A friend of mine, on a recent trip to the gym, declined to use the machine for drying his trunks – that gym equivalent of a salad spinner which removes excess water from your swimming costume. His reason? The amount of “faecal excrement” it was likely to contain.

I went ahead and used it – my own trunks were soaking. It was only later, when I reflected on his comments, that I wondered if he might be right.

A 2020 study, for example, examined the microbiome of skinfolds including the intergluteal cleft – the space between your buttocks. It identified an abundance of different microbes in this area, many of which were likely to have come from faecal contamination.

So perhaps my friend is correct, and the hygiene in communal spaces in gyms is on a par with a bowl of mixed nuts at the pub? You know, the one in which patrons may have dunked unwashed hands on their return from the toilet.

On further investigation, in addition to the hot tub, pool and showers (all of which can have well-known health risks), studies show there may well be other parts of your gym that aren’t as hygienic as you would hope.

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Gym equipment

Gym equipment has multiple surfaces, nooks and crannies that come into contact with many unclean hands and sweaty bodies. One study analysed all these areas to identify the types of bacteria that could be festering there.

Among these in abundance were the bacteria firmicutes and actinobacteria, many examples of which are normally found in humans. Various firmicuta species make up the microbiome of the gut. I’ll leave it to your imagination to work out how they might have wound up on the handles of the pec deck.

These bacteria are known as commensals. In the gastrointestinal tract, they play an important role in good health, aiding digestion and absorption of nutrients.

More concerning was the presence of other bacteria that are known to cause serious illness, and which were found on treadmills, dumbbells, weight machines, exercise bikes and floor mats. These bacteria included salmonella and klebsiella, which are associated with food poisoning and pneumonia.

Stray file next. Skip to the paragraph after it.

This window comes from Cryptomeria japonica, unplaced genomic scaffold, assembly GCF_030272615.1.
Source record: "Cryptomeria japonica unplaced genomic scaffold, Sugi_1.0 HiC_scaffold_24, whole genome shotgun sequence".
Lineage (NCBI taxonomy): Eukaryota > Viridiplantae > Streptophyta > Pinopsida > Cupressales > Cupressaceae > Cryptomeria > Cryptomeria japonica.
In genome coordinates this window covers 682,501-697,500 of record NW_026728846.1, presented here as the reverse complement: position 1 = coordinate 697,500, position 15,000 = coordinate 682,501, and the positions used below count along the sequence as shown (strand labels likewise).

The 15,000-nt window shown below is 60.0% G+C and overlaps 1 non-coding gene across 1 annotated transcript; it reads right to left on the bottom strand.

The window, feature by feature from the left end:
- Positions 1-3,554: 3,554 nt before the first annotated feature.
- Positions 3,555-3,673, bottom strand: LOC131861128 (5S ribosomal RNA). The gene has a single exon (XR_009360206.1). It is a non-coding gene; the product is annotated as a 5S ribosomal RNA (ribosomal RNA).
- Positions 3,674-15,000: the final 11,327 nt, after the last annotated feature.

Any good gym should provide materials for users to wipe down and sanitise equipment before and after use. This is always a good idea, just in case the previous user hasn’t lived up to your exacting hygiene standards.

Gym wear

What about your gym kit? Skin is already a hodgepodge of different bacterial colonies. The main group is staphylococcus: these bacteria grow well in acidic conditions on the skin’s surface, but it’s a very changeable environment.

Exercise not only creates more moisture and a higher temperature but also friction between the skin and clothing – creating a breeding ground for potentially harmful bacteria like staphylococcus aureus and streptococcus pyogenes. These can cause harmful tissue infections, particularly if they manage to invade deeper regions of the skin.

Microbes can also transfer from skin on to clothing. Pop your gym kit into the moist, warm environment of your bag, and the problem may worsen. Bring your gym kit out again for another session – or two, or three – and the multiplication continues. Bacteria and fungal spores (even lice!) can latch on to clothing – although the synthetic fabrics in most gym wear make this more difficult.

The “not-of-this-Earth” smell that commonly arises from a used gym kit is usually a result of bacterial overgrowth, and the foul-smelling odorants they produce. Bacterial growth on skin varies between different regions of the body. The axillary (armpit) biome, for example, features corynebacterium – associated with a particularly malodorous scent.

Water bottles and earphones

I regularly do a deep clean of my water bottle, which can look revolting pretty quickly. I’ve even got to the stage of using cotton buds to get into the crevices around the screw top, which a sponge or dishwasher is unlikely to reach.

Like other gym paraphernalia, water bottles may harbour microbes that, when ingested, can cause symptoms including vomiting and diarrhoea. While there is no comprehensive study that has looked at the spectrum of bacteria that can be isolated from reusable bottles, individual studies have found klebsiella, pseudomonas and coliforms.

It may be possible that the bacteria spread to form a layer across the surfaces of the bottle – what we refer to as the biofilm. This might prove difficult to shift, requiring a more thorough cleaning job than just a quick rinse

There are, of course, other hidden nooks to consider. I wouldn’t be without music during my workout sessions, and have found my airpods can get grotty too. One study of swabbed earphones found the same bacteria that can generate ear infections.

It’s advisable, then, to wipe down all equipment before use, shower after every workout, and launder your gym kit in between sessions. At the very least, it’s good manners for your fellow gym-goers.The Conversation

Dan Baumgardt, Senior Lecturer, School of Physiology, Pharmacology and Neuroscience, University of Bristol

This article is republished from The Conversation under a Creative Commons license. Read the original article.

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